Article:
Thursday, April 23, 2009

The Shadow of Torture Part III

Greg Sargent is worried that Cheney has succeeded in shifting the torture debate from whether torture is ethical to whether it is effective. I don't share that view. To begin with, I'm not sure if the ethical question is completely clear cut, torture is horrible, but is it morally worse than collateral damage? Its hard to say what principle says it is.
Second, there's lots of good evidence that torture is ineffective, and any worth it might have is outweighed by massive down-sides of using it. This is the position of Dennis Blair in a classified memo. He acknowledged the US had gained information from torture (though one cannot say certainly that these results could not be obtained by other methods), but pointed out the downside outweighed any benefit. Tortures biggest critics have generally been those with the most experience with interrogation. the British, for example, have shied away from the rough-tough interrogations because they've already learned that this is ineffective in Northern Ireland, and further inflames terrorist violence.
Another quarter that criticism of the torture regime has come from is the FBI. In an article well worth reading, special agent Ali Soufan lays out the case.
One of the most striking parts of the memos is the false premises on which they are based. The first, dated August 2002, grants authorization to use harsh interrogation techniques on a high-ranking terrorist, Abu Zubaydah, on the grounds that previous methods hadn’t been working. The next three memos cite the successes of those methods as a justification for their continued use.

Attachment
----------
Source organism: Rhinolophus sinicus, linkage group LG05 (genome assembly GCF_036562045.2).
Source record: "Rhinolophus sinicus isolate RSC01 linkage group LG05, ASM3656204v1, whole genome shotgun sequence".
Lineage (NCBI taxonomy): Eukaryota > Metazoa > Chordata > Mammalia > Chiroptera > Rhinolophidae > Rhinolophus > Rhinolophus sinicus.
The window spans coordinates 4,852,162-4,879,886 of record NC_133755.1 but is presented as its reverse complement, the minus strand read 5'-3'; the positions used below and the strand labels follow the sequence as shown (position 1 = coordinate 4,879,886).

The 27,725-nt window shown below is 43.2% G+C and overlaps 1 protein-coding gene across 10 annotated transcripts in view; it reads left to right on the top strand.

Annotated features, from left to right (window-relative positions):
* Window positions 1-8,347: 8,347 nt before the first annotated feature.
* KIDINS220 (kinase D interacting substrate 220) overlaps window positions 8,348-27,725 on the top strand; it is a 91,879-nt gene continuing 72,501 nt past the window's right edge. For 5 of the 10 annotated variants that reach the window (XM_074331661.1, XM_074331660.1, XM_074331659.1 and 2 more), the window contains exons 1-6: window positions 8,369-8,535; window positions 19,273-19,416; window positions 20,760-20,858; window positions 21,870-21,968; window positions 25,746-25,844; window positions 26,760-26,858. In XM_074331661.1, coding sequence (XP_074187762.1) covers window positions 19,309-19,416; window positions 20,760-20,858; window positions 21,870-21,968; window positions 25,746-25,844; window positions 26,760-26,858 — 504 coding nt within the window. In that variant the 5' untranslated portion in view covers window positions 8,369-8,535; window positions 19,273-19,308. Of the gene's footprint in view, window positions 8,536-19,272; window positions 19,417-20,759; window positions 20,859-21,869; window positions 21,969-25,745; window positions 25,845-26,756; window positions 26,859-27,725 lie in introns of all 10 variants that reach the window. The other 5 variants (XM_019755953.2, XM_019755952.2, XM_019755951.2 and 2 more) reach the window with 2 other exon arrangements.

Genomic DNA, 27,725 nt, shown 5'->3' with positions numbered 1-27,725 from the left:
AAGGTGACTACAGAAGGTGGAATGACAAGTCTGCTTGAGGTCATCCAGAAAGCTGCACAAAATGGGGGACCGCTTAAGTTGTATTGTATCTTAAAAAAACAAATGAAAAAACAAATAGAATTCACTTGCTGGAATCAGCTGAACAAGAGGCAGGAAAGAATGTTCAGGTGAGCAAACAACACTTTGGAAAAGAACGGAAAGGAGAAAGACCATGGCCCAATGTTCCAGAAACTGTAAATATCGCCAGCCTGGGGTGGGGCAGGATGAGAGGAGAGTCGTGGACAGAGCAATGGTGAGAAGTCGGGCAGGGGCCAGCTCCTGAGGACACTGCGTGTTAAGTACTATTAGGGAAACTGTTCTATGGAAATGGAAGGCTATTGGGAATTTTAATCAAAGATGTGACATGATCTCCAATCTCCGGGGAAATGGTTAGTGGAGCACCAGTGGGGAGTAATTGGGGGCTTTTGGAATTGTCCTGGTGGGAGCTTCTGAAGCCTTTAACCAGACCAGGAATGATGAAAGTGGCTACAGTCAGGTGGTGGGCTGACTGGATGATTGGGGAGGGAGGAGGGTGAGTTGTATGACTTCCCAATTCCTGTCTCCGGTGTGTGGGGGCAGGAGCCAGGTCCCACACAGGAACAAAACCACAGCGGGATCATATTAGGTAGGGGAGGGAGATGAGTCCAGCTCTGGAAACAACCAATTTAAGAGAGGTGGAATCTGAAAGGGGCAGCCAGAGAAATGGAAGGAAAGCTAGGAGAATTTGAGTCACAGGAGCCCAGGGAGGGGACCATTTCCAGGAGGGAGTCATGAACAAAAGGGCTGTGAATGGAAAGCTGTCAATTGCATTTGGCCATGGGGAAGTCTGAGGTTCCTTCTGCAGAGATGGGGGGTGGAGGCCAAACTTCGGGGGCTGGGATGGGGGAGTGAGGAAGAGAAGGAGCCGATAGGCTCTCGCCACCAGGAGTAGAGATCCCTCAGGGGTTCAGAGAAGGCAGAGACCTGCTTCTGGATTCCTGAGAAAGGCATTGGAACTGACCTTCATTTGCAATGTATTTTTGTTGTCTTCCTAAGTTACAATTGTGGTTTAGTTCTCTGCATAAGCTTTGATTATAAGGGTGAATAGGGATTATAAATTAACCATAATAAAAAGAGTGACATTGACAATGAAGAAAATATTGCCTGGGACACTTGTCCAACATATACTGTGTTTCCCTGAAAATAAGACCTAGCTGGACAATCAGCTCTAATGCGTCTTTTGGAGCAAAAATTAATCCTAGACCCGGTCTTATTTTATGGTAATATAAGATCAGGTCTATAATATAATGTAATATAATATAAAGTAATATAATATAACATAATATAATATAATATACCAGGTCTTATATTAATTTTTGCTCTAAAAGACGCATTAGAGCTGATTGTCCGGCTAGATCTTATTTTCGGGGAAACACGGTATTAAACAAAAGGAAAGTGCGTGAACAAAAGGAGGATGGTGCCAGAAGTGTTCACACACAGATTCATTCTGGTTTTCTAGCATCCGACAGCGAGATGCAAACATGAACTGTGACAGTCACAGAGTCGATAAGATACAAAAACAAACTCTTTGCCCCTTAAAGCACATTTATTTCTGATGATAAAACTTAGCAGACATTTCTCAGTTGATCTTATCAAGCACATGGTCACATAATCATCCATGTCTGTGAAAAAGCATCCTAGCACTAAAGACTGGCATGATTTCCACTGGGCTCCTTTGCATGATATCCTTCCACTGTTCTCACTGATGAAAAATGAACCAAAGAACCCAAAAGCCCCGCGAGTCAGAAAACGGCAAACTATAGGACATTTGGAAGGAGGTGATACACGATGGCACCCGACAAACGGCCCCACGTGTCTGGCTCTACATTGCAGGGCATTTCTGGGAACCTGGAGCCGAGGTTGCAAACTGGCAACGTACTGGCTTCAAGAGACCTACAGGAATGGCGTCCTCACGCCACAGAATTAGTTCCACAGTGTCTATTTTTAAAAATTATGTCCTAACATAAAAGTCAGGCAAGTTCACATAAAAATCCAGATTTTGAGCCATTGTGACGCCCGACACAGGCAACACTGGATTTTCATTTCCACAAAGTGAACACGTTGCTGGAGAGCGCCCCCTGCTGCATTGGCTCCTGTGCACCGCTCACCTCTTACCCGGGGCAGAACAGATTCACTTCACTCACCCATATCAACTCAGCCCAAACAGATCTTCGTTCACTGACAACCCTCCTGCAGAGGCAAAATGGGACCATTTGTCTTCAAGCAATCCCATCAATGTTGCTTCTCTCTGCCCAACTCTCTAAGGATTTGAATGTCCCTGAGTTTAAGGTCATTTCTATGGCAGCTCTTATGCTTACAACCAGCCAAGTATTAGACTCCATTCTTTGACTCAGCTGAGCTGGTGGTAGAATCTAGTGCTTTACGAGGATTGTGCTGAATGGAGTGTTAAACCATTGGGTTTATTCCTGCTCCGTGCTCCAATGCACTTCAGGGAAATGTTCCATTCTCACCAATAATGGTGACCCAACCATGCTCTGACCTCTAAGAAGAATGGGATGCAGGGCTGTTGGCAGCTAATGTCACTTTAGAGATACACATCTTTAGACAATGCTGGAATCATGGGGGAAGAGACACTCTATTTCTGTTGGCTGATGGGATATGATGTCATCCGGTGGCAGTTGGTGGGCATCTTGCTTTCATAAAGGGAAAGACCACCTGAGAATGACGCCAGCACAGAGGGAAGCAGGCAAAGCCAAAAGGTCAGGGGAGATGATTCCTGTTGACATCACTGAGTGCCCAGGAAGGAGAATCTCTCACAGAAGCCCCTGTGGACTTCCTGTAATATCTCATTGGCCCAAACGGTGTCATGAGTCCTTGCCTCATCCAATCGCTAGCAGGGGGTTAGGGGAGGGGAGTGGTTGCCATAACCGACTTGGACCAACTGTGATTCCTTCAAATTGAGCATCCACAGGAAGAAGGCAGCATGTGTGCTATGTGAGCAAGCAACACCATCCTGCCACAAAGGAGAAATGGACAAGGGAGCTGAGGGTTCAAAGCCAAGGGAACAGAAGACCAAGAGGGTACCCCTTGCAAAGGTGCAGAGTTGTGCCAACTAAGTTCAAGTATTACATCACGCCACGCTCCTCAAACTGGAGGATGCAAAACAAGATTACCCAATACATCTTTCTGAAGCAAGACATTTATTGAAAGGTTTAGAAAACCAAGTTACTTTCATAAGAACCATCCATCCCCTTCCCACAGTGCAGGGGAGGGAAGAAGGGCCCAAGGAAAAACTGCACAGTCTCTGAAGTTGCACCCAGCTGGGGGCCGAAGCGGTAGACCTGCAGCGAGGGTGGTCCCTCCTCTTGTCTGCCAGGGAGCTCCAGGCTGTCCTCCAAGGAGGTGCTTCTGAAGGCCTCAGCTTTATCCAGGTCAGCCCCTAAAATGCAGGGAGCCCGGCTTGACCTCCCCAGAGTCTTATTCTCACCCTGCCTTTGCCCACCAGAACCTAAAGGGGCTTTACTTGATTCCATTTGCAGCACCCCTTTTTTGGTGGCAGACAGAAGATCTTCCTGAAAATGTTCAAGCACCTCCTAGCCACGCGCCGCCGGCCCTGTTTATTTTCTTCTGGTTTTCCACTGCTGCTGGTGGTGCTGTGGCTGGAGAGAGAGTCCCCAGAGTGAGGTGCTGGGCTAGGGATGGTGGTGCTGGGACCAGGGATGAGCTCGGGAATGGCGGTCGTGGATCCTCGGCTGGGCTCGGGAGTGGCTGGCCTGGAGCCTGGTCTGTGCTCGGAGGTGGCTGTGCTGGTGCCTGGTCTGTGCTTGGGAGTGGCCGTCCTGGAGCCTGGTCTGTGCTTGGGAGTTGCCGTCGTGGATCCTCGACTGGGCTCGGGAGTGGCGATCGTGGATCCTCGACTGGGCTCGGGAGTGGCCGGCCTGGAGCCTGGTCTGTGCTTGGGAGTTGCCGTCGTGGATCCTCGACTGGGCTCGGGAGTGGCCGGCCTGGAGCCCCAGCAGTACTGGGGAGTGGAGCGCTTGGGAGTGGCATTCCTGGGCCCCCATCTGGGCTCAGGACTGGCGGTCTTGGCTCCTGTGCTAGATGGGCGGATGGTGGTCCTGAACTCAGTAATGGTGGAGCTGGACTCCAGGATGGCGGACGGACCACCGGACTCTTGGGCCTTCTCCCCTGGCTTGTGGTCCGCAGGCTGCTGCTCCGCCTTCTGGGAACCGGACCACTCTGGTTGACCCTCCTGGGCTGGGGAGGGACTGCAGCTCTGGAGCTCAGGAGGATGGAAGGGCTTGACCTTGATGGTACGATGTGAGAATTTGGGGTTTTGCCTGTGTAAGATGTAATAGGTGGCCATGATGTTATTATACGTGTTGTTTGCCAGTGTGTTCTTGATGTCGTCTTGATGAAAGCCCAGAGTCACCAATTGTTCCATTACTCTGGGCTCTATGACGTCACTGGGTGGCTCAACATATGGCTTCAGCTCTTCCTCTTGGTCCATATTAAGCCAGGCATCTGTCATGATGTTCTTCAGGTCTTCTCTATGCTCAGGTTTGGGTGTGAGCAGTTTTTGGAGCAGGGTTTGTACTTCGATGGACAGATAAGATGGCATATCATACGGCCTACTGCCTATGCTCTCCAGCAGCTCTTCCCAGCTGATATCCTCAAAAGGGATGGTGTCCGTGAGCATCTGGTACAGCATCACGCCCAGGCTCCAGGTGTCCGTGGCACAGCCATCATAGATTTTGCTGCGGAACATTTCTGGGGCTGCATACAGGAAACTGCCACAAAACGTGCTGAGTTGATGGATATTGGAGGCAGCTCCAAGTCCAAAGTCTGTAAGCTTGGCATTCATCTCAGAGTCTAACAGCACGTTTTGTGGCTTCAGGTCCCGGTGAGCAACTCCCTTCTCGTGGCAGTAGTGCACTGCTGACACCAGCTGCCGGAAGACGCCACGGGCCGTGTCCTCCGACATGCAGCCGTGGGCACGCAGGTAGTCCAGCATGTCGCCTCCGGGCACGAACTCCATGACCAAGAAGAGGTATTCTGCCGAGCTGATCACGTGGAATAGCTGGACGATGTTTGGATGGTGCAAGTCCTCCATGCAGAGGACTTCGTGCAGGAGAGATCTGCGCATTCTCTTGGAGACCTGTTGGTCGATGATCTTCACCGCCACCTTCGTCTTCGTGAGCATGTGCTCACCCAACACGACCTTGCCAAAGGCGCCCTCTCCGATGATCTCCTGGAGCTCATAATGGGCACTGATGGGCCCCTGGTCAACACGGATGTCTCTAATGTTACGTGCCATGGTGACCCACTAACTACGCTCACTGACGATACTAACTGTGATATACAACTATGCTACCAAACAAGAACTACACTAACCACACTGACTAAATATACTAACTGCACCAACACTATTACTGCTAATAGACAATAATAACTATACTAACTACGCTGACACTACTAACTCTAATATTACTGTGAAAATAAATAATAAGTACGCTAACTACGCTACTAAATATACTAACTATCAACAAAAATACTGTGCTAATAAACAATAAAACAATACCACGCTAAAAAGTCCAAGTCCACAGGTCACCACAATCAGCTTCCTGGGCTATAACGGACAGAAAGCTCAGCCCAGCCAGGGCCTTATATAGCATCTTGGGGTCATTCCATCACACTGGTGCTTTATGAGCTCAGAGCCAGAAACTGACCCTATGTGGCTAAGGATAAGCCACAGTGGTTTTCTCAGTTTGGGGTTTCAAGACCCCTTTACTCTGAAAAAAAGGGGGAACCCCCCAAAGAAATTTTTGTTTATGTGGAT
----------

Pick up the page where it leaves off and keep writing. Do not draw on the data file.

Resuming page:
It is inaccurate, however, to say that Abu Zubaydah had been uncooperative. Along with another F.B.I. agent, and with several C.I.A. officers present, I questioned him from March to June 2002, before the harsh techniques were introduced later in August. Under traditional interrogation methods, he provided us with important actionable intelligence.

We discovered, for example, that Khalid Shaikh Mohammed was the mastermind of the 9/11 attacks. Abu Zubaydah also told us about Jose Padilla, the so-called dirty bomber. This experience fit what I had found throughout my counterterrorism career: traditional interrogation techniques are successful in identifying operatives, uncovering plots and saving lives.

There was no actionable intelligence gained from using enhanced interrogation techniques on Abu Zubaydah that wasn’t, or couldn’t have been, gained from regular tactics. In addition, I saw that using these alternative methods on other terrorists backfired on more than a few occasions — all of which are still classified. The short sightedness behind the use of these techniques ignored the unreliability of the methods, the nature of the threat, the mentality and modus operandi of the terrorists, and due process.

Defenders of these techniques have claimed that they got Abu Zubaydah to give up information leading to the capture of Ramzi bin al-Shibh, a top aide to Khalid Shaikh Mohammed, and Mr. Padilla. This is false. The information that led to Mr. Shibh’s capture came primarily from a different terrorist operative who was interviewed using traditional methods. As for Mr. Padilla, the dates just don’t add up: the harsh techniques were approved in the memo of August 2002, Mr. Padilla had been arrested that May.

Parenthetically, the op-ed adds
It’s worth noting that when reading between the lines of the newly released memos, it seems clear that it was contractors, not C.I.A. officers, who requested the use of these techniques.

I would hope that contractors wouldn't be allowed in these situations, and them setting policy is stunning. I suppose we see a link between privatization and human-rights abuse here.

1 comment:

PNRJ said...

I see the privatization-inhumanity link elsewhere as well!

For-profit enterprise seems to be singularly bad at protecting human rights.